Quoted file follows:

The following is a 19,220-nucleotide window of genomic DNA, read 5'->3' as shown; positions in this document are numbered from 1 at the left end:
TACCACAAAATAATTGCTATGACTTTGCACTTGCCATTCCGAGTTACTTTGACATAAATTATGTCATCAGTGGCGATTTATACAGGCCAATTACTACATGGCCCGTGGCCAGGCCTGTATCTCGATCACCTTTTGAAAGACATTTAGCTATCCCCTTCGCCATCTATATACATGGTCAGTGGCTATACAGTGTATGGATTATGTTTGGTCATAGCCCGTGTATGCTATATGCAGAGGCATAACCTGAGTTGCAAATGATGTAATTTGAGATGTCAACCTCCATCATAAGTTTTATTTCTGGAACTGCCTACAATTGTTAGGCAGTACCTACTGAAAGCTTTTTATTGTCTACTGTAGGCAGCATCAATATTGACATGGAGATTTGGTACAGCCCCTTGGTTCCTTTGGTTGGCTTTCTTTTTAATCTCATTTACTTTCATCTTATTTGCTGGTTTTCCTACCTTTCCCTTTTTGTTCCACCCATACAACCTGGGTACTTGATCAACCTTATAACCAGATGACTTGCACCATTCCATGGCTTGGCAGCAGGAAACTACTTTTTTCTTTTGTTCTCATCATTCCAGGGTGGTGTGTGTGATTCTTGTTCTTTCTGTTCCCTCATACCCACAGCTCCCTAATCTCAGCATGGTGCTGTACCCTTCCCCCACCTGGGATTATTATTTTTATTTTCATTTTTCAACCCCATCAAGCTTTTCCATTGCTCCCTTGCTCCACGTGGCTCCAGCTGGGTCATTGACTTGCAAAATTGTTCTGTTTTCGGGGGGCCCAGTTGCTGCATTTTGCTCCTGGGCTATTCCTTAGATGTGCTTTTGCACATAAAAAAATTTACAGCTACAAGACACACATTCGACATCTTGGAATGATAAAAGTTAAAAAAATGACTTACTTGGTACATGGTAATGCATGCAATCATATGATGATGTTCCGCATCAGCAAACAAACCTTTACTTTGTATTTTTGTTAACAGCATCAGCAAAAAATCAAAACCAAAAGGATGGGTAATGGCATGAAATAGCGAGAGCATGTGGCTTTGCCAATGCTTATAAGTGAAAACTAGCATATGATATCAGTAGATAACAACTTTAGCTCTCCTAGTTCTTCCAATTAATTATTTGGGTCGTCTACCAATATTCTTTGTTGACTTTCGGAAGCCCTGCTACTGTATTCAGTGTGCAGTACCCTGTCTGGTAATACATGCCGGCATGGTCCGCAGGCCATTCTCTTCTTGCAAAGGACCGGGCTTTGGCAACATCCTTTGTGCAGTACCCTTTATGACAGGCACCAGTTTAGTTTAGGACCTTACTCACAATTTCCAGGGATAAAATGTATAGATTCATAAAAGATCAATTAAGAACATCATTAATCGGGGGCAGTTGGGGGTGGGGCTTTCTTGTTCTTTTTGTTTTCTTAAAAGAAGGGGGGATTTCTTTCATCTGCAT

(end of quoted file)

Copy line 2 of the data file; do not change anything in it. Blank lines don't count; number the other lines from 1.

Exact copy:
TACCACAAAATAATTGCTATGACTTTGCACTTGCCATTCCGAGTTACTTTGACATAAATTATGTCATCAGTGGCGATTTATACAGGCCAATTACTACATGGCCCGTGGCCAGGCCTGTATCTCGATCACCTTTTGAAAGACATTTAGCTATCCCCTTCGCCATCTATATACATGGTCAGTGGCTATACAGTGTATGGATTATGTTTGGTCATAGCCCGTGTATGCTATATGCAGAGGCATAACCTGAGTTGCAAATGATGTAATTTGAGATGTCAACCTCCATCATAAGTTTTATTTCTGGAACTGCCTACAATTGTTAGGCAGTACCTACTGAAAGCTTTTTATTGTCTACTGTAGGCAGCATCAATATTGACATGGAGATTTGGTACAGCCCCTTGGTTCCTTTGGTTGGCTTTCTTTTTAATCTCATTTACTTTCATCTTATTTGCTGGTTTTCCTACCTTTCCCTTTTTGTTCCACCCATACAACCTGGGTACTTGATCAACCTTATAACCAGATGACTTGCACCATTCCATGGCTTGGCAGCAGGAAACTACTTTTTTCTTTTGTTCTCATCATTCCAGGGTGGTGTGTGTGATTCTTGTTCTTTCTGTTCCCTCATACCCACAGCTCCCTAATCTCAGCATGGTGCTGTACCCTTCCCCCACCTGGGATTATTATTTTTATTTTCATTTTTCAACCCCATCAAGCTTTTCCATTGCTCCCTTGCTCCACGTGGCTCCAGCTGGGTCATTGACTTGCAAAATTGTTCTGTTTTCGGGGGGCCCAGTTGCTGCATTTTGCTCCTGGGCTATTCCTTAGATGTGCTTTTGCACATAAAAAAATTTACAGCTACAAGACACACATTCGACATCTTGGAATGATAAAAGTTAAAAAAATGACTTACTTGGTACATGGTAATGCATGCAATCATATGATGATGTTCCGCATCAGCAAACAAACCTTTACTTTGTATTTTTGTTAACAGCATCAGCAAAAAATCAAAACCAAAAGGATGGGTAATGGCATGAAATAGCGAGAGCATGTGGCTTTGCCAATGCTTATAAGTGAAAACTAGCATATGATATCAGTAGATAACAACTTTAGCTCTCCTAGTTCTTCCAATTAATTATTTGGGTCGTCTACCAATATTCTTTGTTGACTTTCGGAAGCCCTGCTACTGTATTCAGTGTGCAGTACCCTGTCTGGTAATACATGCCGGCATGGTCCGCAGGCCATTCTCTTCTTGCAAAGGACCGGGCTTTGGCAACATCCTTTGTGCAGTACCCTTTATGACAGGCACCAGTTTAGTTTAGGACCTTACTCACAATTTCCAGGGATAAAATGTATAGATTCATAAAAGATCAATTAAGAACATCATTAATCGGGGGCAGTTGGGGGTGGGGCTTTCTTGTTCTTTTTGTTTTCTTAAAAGAAGGGGGGATTTCTTTCATCTGCAT